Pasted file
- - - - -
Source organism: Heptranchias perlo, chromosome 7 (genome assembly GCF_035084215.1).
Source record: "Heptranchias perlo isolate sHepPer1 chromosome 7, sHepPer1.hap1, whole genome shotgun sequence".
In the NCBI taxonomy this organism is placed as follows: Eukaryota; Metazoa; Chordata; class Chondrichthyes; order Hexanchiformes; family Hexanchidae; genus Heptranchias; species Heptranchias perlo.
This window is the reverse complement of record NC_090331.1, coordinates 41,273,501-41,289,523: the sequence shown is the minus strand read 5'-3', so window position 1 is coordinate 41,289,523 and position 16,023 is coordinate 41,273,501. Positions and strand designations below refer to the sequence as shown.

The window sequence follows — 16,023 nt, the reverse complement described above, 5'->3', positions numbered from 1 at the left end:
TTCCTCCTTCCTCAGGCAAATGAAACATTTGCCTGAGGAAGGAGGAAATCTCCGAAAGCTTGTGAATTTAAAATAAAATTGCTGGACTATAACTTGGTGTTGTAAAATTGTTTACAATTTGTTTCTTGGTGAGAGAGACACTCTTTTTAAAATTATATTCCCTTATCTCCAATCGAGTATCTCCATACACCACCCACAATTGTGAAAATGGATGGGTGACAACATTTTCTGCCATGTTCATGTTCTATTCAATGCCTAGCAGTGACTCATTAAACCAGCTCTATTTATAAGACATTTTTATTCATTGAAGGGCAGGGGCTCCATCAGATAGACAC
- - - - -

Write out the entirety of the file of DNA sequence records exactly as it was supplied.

Source organism: Heptranchias perlo, chromosome 7 (genome assembly GCF_035084215.1).
Source record: "Heptranchias perlo isolate sHepPer1 chromosome 7, sHepPer1.hap1, whole genome shotgun sequence".
In the NCBI taxonomy this organism is placed as follows: Eukaryota; Metazoa; Chordata; class Chondrichthyes; order Hexanchiformes; family Hexanchidae; genus Heptranchias; species Heptranchias perlo.
This window is the reverse complement of record NC_090331.1, coordinates 41,273,501-41,289,523: the sequence shown is the minus strand read 5'-3', so window position 1 is coordinate 41,289,523 and position 16,023 is coordinate 41,273,501. Positions and strand designations below refer to the sequence as shown.

The window sequence follows — 16,023 nt, the reverse complement described above, 5'->3', positions numbered from 1 at the left end:
TTCCTCCTTCCTCAGGCAAATGAAACATTTGCCTGAGGAAGGAGGAAATCTCCGAAAGCTTGTGAATTTAAAATAAAATTGCTGGACTATAACTTGGTGTTGTAAAATTGTTTACAATTTGTTTCTTGGTGAGAGAGACACTCTTTTTAAAATTATATTCCCTTATCTCCAATCGAGTATCTCCATACACCACCCACAATTGTGAAAATGGATGGGTGACAACATTTTCTGCCATGTTCATGTTCTATTCAATGCCTAGCAGTGACTCATTAAACCAGCTCTATTTATAAGACATTTTTATTCATTGAAGGGCAGGGGCTCCATCAGATAGACAC